Academies day 4: Academies’ performance is inconclusive

Official opening of the recently completed new build at Ormiston Venture Academy, Gorleston.

Official opening of the recently completed new build at Ormiston Venture Academy, Gorleston. - Credit: Nick Butcher

Over the past three days we have been looking at the performance of academy schools in our region. MARTIN GEORGE pulls together the findings.

Why does it matter?

Academies spark real passion. To their most vehement opponents, they weaken local democratic oversight of schools and have heralded the marketisation of schools. To their most passionate advocates, they free schools from bureaucrats and give families real choice.

But whether you are positive, negative or indifferent on the issue, academies are a matter of fact, and how they perform really matters.

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They educate about 43,000 children in Norfolk alone; they are responsible for millions of pounds of taxpayers' money, and if they do not succeed, education in our region will not improve as it needs to.

Another reason they matter is that academies are not only here to stay, their number is set to expand.

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The Conservatives signalled in their election manifesto that they would increase the number of academies, and Education and Adoption Bill currently passing through Parliament will do just that.

It will introduce a new category of 'coasting schools', and non-academies that fall into it will have to convert if they cannot convince civil servants they have a clear plan to improve.

And all schools that Ofsted judges 'inadequate' will have to become academies, making what is currently at expectation of the Department for Education into a legal requirement.

How they're performing

Over the past three days, we have looked at four measures of how academies are doing - headline GCSE results and Ofsted grades, which are the government's main measures for holding schools to account, and whether they improve the life chances of disadvantaged pupils, a group they were first set up to help, and attendance, which is often lowest in deprived communities.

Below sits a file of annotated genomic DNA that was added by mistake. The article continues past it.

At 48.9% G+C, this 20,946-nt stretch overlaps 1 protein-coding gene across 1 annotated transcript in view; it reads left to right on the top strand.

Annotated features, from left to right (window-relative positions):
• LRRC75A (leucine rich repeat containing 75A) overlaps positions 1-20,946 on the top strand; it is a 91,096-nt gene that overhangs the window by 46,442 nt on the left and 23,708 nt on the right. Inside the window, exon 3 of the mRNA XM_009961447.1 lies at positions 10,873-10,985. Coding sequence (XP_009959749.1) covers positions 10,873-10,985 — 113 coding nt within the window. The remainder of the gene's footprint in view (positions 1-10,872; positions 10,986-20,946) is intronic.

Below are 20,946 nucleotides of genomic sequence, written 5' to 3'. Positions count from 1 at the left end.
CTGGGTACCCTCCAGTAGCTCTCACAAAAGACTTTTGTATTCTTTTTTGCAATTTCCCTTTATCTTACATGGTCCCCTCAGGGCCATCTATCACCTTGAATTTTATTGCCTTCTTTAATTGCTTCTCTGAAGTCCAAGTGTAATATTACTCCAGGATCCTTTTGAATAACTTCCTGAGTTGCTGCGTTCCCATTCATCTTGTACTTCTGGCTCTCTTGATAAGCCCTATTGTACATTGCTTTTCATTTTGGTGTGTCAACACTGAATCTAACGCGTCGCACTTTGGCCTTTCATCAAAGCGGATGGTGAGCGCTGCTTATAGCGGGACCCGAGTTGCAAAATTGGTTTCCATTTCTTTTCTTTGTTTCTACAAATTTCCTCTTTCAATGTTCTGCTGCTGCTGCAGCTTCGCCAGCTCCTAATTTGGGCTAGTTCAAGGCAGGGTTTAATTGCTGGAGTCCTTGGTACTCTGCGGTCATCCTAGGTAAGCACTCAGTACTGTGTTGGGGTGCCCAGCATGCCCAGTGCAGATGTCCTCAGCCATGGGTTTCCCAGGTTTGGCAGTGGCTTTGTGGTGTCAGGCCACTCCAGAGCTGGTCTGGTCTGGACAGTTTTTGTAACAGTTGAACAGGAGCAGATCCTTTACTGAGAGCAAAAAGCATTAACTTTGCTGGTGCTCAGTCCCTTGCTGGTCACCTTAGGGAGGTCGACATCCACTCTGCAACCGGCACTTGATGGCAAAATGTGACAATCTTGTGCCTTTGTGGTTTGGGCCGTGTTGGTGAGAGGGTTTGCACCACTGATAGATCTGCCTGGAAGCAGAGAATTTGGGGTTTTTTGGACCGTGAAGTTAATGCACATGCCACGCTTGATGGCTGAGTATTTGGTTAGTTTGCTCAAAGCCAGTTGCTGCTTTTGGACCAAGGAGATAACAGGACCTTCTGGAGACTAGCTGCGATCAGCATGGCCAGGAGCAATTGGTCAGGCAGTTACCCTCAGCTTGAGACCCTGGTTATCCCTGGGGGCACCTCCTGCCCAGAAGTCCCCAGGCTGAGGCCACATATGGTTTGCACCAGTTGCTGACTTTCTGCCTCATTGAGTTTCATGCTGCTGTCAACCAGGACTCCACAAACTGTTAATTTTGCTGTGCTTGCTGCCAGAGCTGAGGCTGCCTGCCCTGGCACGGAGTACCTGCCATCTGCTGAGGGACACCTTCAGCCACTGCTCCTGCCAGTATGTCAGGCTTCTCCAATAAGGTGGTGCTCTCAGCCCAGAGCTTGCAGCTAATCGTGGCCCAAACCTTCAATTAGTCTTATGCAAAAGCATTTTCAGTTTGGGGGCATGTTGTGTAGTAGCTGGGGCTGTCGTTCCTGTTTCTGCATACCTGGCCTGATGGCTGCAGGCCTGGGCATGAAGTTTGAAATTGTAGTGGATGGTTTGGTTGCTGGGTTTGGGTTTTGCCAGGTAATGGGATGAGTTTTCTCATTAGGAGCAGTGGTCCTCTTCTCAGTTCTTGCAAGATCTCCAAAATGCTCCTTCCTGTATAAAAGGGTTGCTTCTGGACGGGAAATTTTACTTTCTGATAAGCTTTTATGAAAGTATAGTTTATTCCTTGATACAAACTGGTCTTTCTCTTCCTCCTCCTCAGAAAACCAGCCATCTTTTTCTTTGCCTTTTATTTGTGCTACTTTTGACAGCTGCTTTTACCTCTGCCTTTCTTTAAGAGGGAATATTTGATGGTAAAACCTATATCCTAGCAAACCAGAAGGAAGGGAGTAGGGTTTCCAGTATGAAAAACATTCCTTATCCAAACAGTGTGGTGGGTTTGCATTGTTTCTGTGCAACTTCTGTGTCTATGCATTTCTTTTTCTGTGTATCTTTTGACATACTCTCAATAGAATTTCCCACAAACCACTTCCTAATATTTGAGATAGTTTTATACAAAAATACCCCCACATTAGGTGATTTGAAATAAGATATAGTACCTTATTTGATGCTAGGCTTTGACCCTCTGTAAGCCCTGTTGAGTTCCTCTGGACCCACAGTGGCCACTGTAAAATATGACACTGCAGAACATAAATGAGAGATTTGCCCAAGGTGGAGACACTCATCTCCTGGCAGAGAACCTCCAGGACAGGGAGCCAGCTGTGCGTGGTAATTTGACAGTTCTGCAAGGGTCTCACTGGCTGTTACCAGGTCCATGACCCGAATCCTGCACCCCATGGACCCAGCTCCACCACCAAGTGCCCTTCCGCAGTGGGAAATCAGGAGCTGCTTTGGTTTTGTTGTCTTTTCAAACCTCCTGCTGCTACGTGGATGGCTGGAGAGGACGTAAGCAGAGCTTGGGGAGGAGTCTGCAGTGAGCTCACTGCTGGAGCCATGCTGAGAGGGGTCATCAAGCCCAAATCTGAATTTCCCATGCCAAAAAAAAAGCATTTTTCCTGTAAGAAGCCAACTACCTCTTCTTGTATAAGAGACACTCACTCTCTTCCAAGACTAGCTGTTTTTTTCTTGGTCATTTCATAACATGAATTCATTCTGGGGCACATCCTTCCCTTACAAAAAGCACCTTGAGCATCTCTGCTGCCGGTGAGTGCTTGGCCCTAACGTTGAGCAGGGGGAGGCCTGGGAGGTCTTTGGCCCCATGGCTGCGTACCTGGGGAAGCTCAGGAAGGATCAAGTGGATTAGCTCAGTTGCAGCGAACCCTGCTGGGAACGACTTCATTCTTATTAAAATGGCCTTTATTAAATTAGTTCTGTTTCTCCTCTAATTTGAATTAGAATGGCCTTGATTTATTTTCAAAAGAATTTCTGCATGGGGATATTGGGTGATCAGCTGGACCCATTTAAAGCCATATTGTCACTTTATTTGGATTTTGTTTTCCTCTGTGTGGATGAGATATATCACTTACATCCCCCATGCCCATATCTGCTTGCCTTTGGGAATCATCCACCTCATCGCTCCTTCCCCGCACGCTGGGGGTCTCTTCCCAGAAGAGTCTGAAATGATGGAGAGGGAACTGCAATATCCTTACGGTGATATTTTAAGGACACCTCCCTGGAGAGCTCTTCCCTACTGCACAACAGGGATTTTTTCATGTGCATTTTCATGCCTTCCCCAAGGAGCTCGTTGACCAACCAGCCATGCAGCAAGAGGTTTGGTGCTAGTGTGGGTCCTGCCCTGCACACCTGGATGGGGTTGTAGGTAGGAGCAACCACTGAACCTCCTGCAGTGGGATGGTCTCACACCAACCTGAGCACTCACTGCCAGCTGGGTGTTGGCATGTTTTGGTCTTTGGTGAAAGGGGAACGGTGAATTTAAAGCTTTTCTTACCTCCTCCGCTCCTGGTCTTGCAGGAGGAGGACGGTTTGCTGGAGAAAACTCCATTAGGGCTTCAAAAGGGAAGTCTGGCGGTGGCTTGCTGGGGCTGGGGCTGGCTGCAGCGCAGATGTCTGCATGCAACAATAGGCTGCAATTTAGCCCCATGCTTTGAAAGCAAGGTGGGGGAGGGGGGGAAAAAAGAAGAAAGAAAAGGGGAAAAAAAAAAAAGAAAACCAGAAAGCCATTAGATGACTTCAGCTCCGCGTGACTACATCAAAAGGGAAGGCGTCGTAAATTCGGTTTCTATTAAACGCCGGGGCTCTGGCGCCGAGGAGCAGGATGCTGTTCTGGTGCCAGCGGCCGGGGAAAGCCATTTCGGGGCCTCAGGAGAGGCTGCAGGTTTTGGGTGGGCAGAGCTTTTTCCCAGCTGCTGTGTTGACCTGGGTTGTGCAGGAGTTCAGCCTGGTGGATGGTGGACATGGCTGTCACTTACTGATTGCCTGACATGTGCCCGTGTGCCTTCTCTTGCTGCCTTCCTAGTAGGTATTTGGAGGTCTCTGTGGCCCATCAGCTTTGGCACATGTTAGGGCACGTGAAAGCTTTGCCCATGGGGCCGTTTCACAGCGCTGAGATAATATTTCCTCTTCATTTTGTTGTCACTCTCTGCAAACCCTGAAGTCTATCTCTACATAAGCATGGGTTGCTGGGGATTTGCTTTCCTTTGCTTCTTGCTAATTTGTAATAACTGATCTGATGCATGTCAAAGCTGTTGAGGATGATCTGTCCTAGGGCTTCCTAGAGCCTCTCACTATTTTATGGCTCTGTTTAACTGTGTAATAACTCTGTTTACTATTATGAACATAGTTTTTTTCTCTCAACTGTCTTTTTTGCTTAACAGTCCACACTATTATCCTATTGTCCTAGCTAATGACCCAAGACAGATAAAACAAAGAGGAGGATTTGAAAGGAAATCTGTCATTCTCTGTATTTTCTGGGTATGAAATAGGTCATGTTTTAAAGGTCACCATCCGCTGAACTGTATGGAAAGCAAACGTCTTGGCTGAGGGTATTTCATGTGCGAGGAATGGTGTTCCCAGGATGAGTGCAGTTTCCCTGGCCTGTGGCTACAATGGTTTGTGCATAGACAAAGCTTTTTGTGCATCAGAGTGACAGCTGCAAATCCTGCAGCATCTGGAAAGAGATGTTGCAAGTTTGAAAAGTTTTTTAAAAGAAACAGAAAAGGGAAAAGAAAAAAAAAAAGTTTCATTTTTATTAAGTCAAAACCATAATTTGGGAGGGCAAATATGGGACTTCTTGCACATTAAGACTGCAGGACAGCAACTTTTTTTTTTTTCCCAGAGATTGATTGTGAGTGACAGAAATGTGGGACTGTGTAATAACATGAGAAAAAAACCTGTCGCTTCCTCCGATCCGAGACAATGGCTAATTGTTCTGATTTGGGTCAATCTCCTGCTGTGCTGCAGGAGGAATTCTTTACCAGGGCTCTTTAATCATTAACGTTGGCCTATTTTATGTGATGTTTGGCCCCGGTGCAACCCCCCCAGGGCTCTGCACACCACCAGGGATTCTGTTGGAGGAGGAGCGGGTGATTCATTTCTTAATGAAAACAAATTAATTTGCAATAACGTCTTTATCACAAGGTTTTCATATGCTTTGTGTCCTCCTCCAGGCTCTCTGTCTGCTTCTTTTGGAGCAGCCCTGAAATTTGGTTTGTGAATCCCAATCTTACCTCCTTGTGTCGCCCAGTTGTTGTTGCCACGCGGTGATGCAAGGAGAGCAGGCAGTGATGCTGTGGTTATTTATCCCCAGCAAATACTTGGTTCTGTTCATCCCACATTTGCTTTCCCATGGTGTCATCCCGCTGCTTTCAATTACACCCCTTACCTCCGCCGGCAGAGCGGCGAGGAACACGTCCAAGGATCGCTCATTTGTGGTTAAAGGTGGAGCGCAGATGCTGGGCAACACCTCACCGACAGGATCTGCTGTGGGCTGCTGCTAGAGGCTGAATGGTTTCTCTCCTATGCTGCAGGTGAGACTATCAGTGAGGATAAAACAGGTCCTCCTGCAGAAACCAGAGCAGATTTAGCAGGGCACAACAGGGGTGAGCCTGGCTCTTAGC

What have we found

As we said at the outset, any conclusions are tentative at best. MPs and academics who have analysed academies across England have said their conclusions have been limited by the short time that most have been in operation. In Norfolk and Suffolk, this is certainly true.

For GCSE results, sponsored academies - generally struggling schools starting from a low base - have seen their average rise, but their average still remains below the county's.

Critics of academies would say their low starting point gives them more scope to improve than other schools; supporters would point to the fact they did in fact improve.

But hidden behind the averages are big variations between academies. Some saw an initial improvement, followed by a decline. Some had generally sustained improvement. Some saw their results yo-yo.

Converter academies - generally high-performing schools - remained above the Norfolk average, but as more schools converted, their average took a downward turn.

For the first group of schools to convert, their already impressive results improved further.

For some later converters, results have dipped, and Ofsted's regional director raised concerns about the performance of isolated converter academies.

As far as Ofsted results go, it is a similar picture. Sponsored academies, which had the most room for improvement, did indeed improve. Converter academies, which had the furthest to potentially fall, saw more fall than rise, but most retained their previous grade.

As for disadvantaged pupils, in some years academies saw the gap between them and their peers narrow, and some saw it widen.

And as far as the school absence rate is concerned, it has consistently fallen in all types of schools, but slightly faster among sponsored academies.

The overall picture

Gordon Boyd, from Norfolk County Council, said it was a 'mixed picture' for academies and non-academies, and he is right.

Some academies have performed very well. Some have not. And some have varied from year to year. The same is true of non-academies.

And if there is any conclusion to be drawn from that, it is that becoming an academy is not, in and of itself, an automatic guarantee of sustained school improvement.

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